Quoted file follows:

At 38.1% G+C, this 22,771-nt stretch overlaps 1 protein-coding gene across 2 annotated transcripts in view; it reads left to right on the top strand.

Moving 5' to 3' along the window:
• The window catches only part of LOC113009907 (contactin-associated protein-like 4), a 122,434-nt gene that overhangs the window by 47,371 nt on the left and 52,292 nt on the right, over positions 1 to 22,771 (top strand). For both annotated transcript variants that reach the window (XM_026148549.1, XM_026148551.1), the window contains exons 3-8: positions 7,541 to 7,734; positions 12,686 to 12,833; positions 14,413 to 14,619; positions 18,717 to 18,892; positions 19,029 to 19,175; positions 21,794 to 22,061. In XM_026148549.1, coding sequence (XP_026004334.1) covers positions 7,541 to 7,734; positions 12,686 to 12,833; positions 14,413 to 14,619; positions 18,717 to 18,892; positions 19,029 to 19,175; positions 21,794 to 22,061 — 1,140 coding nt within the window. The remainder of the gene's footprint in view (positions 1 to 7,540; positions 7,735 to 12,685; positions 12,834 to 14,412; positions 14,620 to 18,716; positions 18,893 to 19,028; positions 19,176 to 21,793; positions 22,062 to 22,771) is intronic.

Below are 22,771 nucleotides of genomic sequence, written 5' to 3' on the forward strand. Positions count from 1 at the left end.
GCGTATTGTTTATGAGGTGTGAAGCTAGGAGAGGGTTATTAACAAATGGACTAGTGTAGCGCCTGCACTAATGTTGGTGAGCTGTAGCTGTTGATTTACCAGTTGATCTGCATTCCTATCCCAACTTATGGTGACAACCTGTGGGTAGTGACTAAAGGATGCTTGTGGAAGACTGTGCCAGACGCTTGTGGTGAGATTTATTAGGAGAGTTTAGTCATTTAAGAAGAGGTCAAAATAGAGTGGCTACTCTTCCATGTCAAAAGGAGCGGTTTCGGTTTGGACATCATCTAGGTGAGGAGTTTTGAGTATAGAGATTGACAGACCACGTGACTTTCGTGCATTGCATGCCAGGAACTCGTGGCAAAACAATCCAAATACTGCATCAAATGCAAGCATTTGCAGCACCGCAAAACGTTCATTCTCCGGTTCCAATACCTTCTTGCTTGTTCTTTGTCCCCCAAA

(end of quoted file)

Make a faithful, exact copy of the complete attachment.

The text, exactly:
At 38.1% G+C, this 22,771-nt stretch overlaps 1 protein-coding gene across 2 annotated transcripts in view; it reads left to right on the top strand.

Moving 5' to 3' along the window:
• The window catches only part of LOC113009907 (contactin-associated protein-like 4), a 122,434-nt gene that overhangs the window by 47,371 nt on the left and 52,292 nt on the right, over positions 1 to 22,771 (top strand). For both annotated transcript variants that reach the window (XM_026148549.1, XM_026148551.1), the window contains exons 3-8: positions 7,541 to 7,734; positions 12,686 to 12,833; positions 14,413 to 14,619; positions 18,717 to 18,892; positions 19,029 to 19,175; positions 21,794 to 22,061. In XM_026148549.1, coding sequence (XP_026004334.1) covers positions 7,541 to 7,734; positions 12,686 to 12,833; positions 14,413 to 14,619; positions 18,717 to 18,892; positions 19,029 to 19,175; positions 21,794 to 22,061 — 1,140 coding nt within the window. The remainder of the gene's footprint in view (positions 1 to 7,540; positions 7,735 to 12,685; positions 12,834 to 14,412; positions 14,620 to 18,716; positions 18,893 to 19,028; positions 19,176 to 21,793; positions 22,062 to 22,771) is intronic.

Below are 22,771 nucleotides of genomic sequence, written 5' to 3' on the forward strand. Positions count from 1 at the left end.
GCGTATTGTTTATGAGGTGTGAAGCTAGGAGAGGGTTATTAACAAATGGACTAGTGTAGCGCCTGCACTAATGTTGGTGAGCTGTAGCTGTTGATTTACCAGTTGATCTGCATTCCTATCCCAACTTATGGTGACAACCTGTGGGTAGTGACTAAAGGATGCTTGTGGAAGACTGTGCCAGACGCTTGTGGTGAGATTTATTAGGAGAGTTTAGTCATTTAAGAAGAGGTCAAAATAGAGTGGCTACTCTTCCATGTCAAAAGGAGCGGTTTCGGTTTGGACATCATCTAGGTGAGGAGTTTTGAGTATAGAGATTGACAGACCACGTGACTTTCGTGCATTGCATGCCAGGAACTCGTGGCAAAACAATCCAAATACTGCATCAAATGCAAGCATTTGCAGCACCGCAAAACGTTCATTCTCCGGTTCCAATACCTTCTTGCTTGTTCTTTGTCCCCCAAA